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  4. Philadelphia CBP tells Miami Resident: ‘No Soup for You’

Philadelphia CBP tells Miami Resident: ‘No Soup for You’

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Officers seize canned concoction of banned broth

PHILADELPHIA – The shipment may have been manifested as chicken vegetable soup, but Philadelphia U.S. Customs and Border Protection (CBP) officers soon realized that the brothy bouillon before them was canned criminal consommé.

U.S. Customs and Border Protection officers in Philadelphia intercepted a shipment of 12 liters of liquid MDMA, which was manifested as ‘vegetable chicken soup’ on March 3, 2022. The liquid ecstasy was shipped from the Netherlands and destined to an address in Miami.
CBP officers seized these leaky cans of liquid
MDMA concealed in chicken soup cans.

While inspecting international express delivery parcels on Wednesday, CBP officers encountered a shipment that consisted of 12 liter-sized cans labeled as “Dutch Canned Vegetable Chicken Soup.” The cans, which were shipped from the Netherlands, appeared to be leaking a purple liquid.

Officers used an elemental isotope analysis tool and identified the cans’ contents as MDMA hydrochloride. MDMA (3,4-Methylenedioxymethamphatemine) is a synthetic commonly known as ecstasy.

According to the DEA, MDMA, also known as molly, is a Schedule I drug under the Controlled Substances Act. It is abused as a party drug and is sometimes mixed with other, more dangerous chemicals, such as methamphetamine or ketamine that could lead to accidental overdoses.

CBP officers seized the liquid MDMA, which weighed 11 kilograms, or 24 pounds, 4 ounces, and secured the 12 leaky cans in plastic containers. The shipment was destined to an address in Miami.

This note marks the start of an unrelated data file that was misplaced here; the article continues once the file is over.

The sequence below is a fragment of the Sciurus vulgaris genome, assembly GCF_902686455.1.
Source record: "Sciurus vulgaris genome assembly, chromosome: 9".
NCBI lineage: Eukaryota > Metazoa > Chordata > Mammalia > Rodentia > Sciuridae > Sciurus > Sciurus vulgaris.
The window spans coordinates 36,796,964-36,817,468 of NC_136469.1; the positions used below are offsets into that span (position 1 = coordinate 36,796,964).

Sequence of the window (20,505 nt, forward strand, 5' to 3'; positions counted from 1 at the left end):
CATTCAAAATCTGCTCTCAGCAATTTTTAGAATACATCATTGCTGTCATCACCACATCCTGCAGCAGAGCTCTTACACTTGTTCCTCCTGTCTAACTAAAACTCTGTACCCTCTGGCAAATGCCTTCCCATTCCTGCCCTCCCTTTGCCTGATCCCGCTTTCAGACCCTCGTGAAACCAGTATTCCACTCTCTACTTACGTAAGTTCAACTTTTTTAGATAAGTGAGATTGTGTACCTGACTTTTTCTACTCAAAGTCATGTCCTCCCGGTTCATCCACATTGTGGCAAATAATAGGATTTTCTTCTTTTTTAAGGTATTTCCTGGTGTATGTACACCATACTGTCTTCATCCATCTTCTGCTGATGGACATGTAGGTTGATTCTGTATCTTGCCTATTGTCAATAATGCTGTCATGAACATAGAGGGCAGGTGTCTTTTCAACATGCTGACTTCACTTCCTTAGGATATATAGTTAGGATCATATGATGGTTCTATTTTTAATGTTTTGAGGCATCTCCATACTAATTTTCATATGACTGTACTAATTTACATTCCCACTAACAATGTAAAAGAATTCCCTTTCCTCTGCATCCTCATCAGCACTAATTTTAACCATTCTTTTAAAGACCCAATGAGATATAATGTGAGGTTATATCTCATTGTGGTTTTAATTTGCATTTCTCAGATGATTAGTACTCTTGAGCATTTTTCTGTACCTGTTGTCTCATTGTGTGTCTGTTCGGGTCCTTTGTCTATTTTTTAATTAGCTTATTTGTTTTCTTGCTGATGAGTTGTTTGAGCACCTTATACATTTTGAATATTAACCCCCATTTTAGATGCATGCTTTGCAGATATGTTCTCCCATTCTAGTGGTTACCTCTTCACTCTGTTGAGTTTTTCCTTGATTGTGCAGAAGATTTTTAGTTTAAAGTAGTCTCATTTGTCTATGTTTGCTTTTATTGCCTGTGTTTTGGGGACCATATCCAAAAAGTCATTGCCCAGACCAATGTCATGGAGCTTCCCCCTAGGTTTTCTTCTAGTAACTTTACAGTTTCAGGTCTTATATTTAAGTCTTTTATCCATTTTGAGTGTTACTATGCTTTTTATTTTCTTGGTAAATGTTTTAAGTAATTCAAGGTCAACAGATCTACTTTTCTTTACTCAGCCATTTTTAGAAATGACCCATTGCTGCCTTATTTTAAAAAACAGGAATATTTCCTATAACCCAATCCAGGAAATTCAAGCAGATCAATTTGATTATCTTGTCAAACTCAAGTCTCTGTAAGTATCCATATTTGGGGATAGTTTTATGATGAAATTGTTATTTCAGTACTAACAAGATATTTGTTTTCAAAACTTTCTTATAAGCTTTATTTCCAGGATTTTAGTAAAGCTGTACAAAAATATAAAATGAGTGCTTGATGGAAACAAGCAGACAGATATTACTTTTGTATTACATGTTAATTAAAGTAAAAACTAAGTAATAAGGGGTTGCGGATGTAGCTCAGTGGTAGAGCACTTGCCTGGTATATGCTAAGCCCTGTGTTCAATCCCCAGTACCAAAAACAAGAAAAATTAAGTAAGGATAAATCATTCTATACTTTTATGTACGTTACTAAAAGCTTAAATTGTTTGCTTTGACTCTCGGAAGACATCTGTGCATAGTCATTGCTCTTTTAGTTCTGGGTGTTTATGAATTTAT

An investigation continues.

“Crooked consumers continue to purchase dangerous drugs and controlled substances from unscrupulous international vendors, chemicals that consist of unverified ingredients that could potentially harm or kill our nation’s citizens. Customs and Border Protection officers remain steadfast in our commitment to searching through the proverbial haystack to intercept the needle of illicit shipments,” said Joseph Martella, CBP’s Area Port Director in Philadelphia.

CBP seized or disrupted an average of 4,732 pounds of dangerous drugs every day across the United States during fiscal year 2021. See what else CBP accomplished during a typical day in 2021.

CBP's border security mission is led at ports of entry by CBP officers from the Office of Field Operations. CBP officers screen international travelers and cargo and search for illicit narcotics, unreported currency, weapons, counterfeit consumer goods, prohibited agriculture, and other illicit products that could potentially harm the American public, U.S. businesses, and our nation’s safety and economic vitality.

Please visit CBP Ports of Entry to learn more about how CBP’s Office of Field Operations secures our nation’s borders. Learn more about CBP at www.CBP.gov.

Follow the Director of CBP’s Baltimore Field Office on Twitter at @DFOBaltimore for breaking news, current events, human interest stories and photos, and CBP’s Office of Field Operations on Instagram at @cbpfieldops.

Last Modified: March 3, 2022